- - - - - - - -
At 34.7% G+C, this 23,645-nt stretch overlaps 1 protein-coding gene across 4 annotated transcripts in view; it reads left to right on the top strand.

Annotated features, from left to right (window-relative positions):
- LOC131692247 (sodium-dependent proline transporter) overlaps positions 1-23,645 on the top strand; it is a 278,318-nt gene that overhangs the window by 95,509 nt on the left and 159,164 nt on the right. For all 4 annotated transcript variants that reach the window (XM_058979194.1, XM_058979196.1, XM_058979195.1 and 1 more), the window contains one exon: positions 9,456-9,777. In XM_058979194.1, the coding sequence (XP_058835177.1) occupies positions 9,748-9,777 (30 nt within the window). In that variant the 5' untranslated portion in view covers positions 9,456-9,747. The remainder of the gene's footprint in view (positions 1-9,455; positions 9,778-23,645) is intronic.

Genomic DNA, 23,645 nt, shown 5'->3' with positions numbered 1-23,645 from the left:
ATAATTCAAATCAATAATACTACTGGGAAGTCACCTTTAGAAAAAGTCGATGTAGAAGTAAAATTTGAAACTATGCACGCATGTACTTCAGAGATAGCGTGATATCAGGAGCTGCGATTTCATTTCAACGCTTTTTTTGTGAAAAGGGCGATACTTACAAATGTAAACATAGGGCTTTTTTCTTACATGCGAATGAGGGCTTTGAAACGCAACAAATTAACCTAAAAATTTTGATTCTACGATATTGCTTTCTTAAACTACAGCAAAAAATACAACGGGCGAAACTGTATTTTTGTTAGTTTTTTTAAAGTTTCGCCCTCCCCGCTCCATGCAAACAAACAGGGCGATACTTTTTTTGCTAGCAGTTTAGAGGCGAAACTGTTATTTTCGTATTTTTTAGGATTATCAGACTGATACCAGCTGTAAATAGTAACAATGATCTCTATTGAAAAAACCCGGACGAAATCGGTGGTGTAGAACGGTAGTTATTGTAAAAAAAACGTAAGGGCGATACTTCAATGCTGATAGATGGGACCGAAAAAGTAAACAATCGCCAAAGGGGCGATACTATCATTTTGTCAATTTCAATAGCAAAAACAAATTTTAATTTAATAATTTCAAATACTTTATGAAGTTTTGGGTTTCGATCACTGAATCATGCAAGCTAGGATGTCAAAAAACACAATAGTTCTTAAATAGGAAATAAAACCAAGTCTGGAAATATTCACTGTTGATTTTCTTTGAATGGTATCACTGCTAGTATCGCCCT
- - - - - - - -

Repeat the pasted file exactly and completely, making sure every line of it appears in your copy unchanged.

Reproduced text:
At 34.7% G+C, this 23,645-nt stretch overlaps 1 protein-coding gene across 4 annotated transcripts in view; it reads left to right on the top strand.

Annotated features, from left to right (window-relative positions):
- LOC131692247 (sodium-dependent proline transporter) overlaps positions 1-23,645 on the top strand; it is a 278,318-nt gene that overhangs the window by 95,509 nt on the left and 159,164 nt on the right. For all 4 annotated transcript variants that reach the window (XM_058979194.1, XM_058979196.1, XM_058979195.1 and 1 more), the window contains one exon: positions 9,456-9,777. In XM_058979194.1, the coding sequence (XP_058835177.1) occupies positions 9,748-9,777 (30 nt within the window). In that variant the 5' untranslated portion in view covers positions 9,456-9,747. The remainder of the gene's footprint in view (positions 1-9,455; positions 9,778-23,645) is intronic.

Genomic DNA, 23,645 nt, shown 5'->3' with positions numbered 1-23,645 from the left:
ATAATTCAAATCAATAATACTACTGGGAAGTCACCTTTAGAAAAAGTCGATGTAGAAGTAAAATTTGAAACTATGCACGCATGTACTTCAGAGATAGCGTGATATCAGGAGCTGCGATTTCATTTCAACGCTTTTTTTGTGAAAAGGGCGATACTTACAAATGTAAACATAGGGCTTTTTTCTTACATGCGAATGAGGGCTTTGAAACGCAACAAATTAACCTAAAAATTTTGATTCTACGATATTGCTTTCTTAAACTACAGCAAAAAATACAACGGGCGAAACTGTATTTTTGTTAGTTTTTTTAAAGTTTCGCCCTCCCCGCTCCATGCAAACAAACAGGGCGATACTTTTTTTGCTAGCAGTTTAGAGGCGAAACTGTTATTTTCGTATTTTTTAGGATTATCAGACTGATACCAGCTGTAAATAGTAACAATGATCTCTATTGAAAAAACCCGGACGAAATCGGTGGTGTAGAACGGTAGTTATTGTAAAAAAAACGTAAGGGCGATACTTCAATGCTGATAGATGGGACCGAAAAAGTAAACAATCGCCAAAGGGGCGATACTATCATTTTGTCAATTTCAATAGCAAAAACAAATTTTAATTTAATAATTTCAAATACTTTATGAAGTTTTGGGTTTCGATCACTGAATCATGCAAGCTAGGATGTCAAAAAACACAATAGTTCTTAAATAGGAAATAAAACCAAGTCTGGAAATATTCACTGTTGATTTTCTTTGAATGGTATCACTGCTAGTATCGCCCT